Environment Secretary Owen Paterson is backing badger cull

North Shropshire | News | Published:

New Environment Secretary Owen Paterson is backing a controversial badger cull trial in England despite having owned two of the creatures as pets when he was growing up.

The North Shropshire MP, whose badgers were called Bessie and Baz, says sentiment should not get in the way of addressing the spread of TB in cattle – which he said has cost the UK £1 billion in the last 10 years.

He said until scientists can develop a vaccine, a cull could be the only way of addressing the issue.

Mr Paterson said last year alone 26,000 cattle succumbed to bovine TB, which is believed to be spread from one species to another by badgers.

Most of those were prematurely sent for slaughter to control the spread of the disease.

Farmers say bovine TB is the biggest threat to the beef and dairy industries and they blame badgers for spreading the disease.

The most recent figures available show that in 2010, some 2,165 Shropshire cattle were slaughtered to control the spread of the disease, compared to 473 in 2003.

Mr Paterson said: "When I was a child I had two pet badgers, so I'm the last person that wants to see any badgers killed unnecessarily.

"Nobody takes pleasure in the idea of a cull, and it's not something we can take lightly. Badgers are wonderful animals, but last year the spread of bovine TB caused the loss of 26,000 cattle, and the disease has cost Britain £1 billion over the last 10 years, including compensation payments.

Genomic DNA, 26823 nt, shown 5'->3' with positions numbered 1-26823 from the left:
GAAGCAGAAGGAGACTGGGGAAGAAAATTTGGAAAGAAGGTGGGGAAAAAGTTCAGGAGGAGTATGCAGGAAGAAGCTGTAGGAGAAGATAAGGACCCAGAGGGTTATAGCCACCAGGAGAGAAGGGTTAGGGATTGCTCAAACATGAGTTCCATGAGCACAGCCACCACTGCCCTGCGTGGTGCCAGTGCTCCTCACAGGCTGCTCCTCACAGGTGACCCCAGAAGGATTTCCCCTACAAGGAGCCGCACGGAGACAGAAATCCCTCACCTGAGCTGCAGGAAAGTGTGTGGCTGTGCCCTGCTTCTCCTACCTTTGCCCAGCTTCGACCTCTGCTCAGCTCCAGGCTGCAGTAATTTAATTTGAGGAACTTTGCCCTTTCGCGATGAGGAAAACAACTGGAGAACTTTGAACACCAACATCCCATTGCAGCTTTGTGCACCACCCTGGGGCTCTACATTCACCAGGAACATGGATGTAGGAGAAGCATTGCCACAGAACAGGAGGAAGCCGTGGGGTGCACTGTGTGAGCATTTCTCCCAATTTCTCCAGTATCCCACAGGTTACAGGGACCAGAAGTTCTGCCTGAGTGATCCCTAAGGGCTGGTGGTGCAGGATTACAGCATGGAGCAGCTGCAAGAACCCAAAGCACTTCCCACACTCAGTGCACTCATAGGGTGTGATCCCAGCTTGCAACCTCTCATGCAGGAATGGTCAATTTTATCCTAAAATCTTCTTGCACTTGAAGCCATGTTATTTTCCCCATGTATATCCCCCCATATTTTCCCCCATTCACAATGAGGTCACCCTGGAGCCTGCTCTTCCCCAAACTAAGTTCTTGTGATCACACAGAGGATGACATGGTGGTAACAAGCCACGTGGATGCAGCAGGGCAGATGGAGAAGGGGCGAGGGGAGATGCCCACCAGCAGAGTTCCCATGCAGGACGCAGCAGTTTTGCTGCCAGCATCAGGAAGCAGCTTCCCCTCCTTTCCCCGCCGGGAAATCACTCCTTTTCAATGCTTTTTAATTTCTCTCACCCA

"I cannot understand people who want badgers to die of TB - we don't want to see badgers dying of this horrible disease. We want to see healthy wildlife living alongside healthy cattle."

Sarah Gibson, Shropshire Wildlife Trust spokeswoman, said the group believes alternatives to a cull should be explored.

She added: "We are exploring ways of controlling bovine TB and will be starting a five-year badger vaccination programme on one of our nature reserves in the north of the county this autumn. We hope to make a real contribution to solving the problem."

A trial cull of thousands of badgers will go ahead later this year after the Court of Appeal this week rejected a legal challenge from wildlife supporters.

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